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Journalism

Am I Missing Something Here?

Or has post-modernist ambiguity come to the news pages of the Wall Street Journal?  The following "Corrections and Amplifications" note does nothing to correct or amplify:

Corrections & Amplifications:

Passage of Measure 66 would increase Oregon's personal-income-tax rate by nearly two percentage points for the state's richest taxpayers. An earlier version of this article incorrectly said it would increase the rate by almost 2%.


I'm alarmed to learn, after half-a-century of speaking and writing English, that there is an important distinction between "nearly" and "almost" that no one has ever explained to me.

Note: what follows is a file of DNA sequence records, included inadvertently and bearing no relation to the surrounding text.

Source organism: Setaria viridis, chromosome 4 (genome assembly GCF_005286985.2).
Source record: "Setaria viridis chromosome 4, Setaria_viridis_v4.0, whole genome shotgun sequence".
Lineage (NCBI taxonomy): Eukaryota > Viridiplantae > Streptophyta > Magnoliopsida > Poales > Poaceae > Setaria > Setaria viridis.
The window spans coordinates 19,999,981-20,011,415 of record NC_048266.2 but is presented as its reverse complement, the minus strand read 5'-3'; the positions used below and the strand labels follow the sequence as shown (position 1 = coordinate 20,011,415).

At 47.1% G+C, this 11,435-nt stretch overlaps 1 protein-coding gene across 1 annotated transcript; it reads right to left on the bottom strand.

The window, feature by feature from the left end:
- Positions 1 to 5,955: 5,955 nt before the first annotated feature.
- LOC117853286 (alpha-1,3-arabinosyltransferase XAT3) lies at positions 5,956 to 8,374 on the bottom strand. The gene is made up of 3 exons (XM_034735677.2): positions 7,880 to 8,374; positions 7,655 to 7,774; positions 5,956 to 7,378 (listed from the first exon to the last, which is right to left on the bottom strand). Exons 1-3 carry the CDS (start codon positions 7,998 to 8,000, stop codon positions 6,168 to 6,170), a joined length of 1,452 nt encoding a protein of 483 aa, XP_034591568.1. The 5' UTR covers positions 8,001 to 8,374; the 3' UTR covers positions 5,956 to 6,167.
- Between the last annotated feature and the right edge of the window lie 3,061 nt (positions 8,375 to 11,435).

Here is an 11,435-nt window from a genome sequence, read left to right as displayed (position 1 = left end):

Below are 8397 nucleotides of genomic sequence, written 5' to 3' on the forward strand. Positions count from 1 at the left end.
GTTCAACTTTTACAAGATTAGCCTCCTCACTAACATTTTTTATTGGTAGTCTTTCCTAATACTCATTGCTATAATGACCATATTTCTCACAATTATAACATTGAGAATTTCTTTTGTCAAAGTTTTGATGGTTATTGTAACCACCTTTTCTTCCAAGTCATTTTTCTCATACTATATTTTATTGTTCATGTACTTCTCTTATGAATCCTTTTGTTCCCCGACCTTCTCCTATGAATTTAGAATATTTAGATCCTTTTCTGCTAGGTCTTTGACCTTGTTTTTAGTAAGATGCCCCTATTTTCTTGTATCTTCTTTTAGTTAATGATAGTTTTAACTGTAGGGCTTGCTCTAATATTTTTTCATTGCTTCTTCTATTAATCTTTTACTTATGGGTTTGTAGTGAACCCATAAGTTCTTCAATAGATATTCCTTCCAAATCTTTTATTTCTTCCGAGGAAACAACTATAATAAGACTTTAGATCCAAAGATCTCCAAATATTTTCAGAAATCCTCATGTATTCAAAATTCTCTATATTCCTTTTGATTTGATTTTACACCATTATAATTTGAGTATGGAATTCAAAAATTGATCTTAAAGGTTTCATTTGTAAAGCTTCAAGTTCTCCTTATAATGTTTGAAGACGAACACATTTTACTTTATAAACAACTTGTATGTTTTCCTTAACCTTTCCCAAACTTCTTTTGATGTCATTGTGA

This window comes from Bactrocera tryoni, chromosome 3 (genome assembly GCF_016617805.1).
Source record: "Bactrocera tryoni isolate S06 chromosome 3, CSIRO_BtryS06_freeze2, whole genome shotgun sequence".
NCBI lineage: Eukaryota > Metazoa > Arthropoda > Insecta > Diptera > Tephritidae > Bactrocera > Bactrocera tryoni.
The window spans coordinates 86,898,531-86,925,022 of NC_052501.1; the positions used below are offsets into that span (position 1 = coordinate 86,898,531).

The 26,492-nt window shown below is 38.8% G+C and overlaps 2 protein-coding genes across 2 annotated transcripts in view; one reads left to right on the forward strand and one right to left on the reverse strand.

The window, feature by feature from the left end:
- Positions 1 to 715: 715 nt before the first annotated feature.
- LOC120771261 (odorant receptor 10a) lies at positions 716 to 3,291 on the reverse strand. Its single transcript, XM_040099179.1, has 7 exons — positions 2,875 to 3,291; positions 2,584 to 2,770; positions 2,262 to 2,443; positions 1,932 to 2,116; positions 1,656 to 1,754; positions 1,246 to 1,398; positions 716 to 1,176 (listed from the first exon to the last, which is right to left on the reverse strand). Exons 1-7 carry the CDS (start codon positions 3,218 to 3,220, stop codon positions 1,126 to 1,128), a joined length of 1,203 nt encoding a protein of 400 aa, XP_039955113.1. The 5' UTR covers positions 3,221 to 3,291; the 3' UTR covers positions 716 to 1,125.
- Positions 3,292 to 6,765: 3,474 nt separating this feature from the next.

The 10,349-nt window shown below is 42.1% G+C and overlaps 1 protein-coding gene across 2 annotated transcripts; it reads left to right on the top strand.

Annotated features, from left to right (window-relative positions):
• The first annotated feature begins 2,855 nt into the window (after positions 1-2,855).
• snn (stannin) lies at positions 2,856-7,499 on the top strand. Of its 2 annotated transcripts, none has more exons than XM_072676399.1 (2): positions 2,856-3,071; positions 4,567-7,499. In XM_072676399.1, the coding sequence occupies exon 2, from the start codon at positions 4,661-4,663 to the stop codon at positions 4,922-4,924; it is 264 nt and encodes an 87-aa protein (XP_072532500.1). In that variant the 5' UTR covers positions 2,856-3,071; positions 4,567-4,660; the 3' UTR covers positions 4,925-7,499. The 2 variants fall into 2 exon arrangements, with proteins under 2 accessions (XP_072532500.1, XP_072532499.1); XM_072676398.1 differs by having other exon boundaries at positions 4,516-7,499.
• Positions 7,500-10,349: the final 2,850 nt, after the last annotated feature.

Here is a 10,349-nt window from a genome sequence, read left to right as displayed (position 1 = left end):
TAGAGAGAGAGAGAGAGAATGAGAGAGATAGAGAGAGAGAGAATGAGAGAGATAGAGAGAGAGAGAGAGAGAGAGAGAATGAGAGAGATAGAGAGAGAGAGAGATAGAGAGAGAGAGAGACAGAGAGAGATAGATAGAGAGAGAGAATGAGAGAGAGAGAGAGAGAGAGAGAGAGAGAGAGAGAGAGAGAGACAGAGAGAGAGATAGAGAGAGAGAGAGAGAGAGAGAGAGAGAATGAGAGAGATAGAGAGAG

Categories > Journalism

Discussions - 5 Comments

There is, in many cases, a great difference between a rate increase of 2%, an a rate increase of two percentage points. For example, an increase in rate from 8% to 10%, an increase of two points, would be a 25% increase in rate.
I'm sure you've gotten many comments on this, but just in case....

Dictionary.com shows "almost" and "nearly" as synonyms.

I'm perplexed.

I suspect they meant to correct the number, not the word.

Actually this is a common mistake. Two percentage points is rarely the same as 2%. The change from 50% to 52% is two percentage points, but the percent change is calculated (52*50)/50 which is 0.04 or 4%.

Ron, Don and Mike: Thanks for your help. I see the problem in the original article, now, and why it was corrected.

I'm teaching methodology this term, and I'll remember this!

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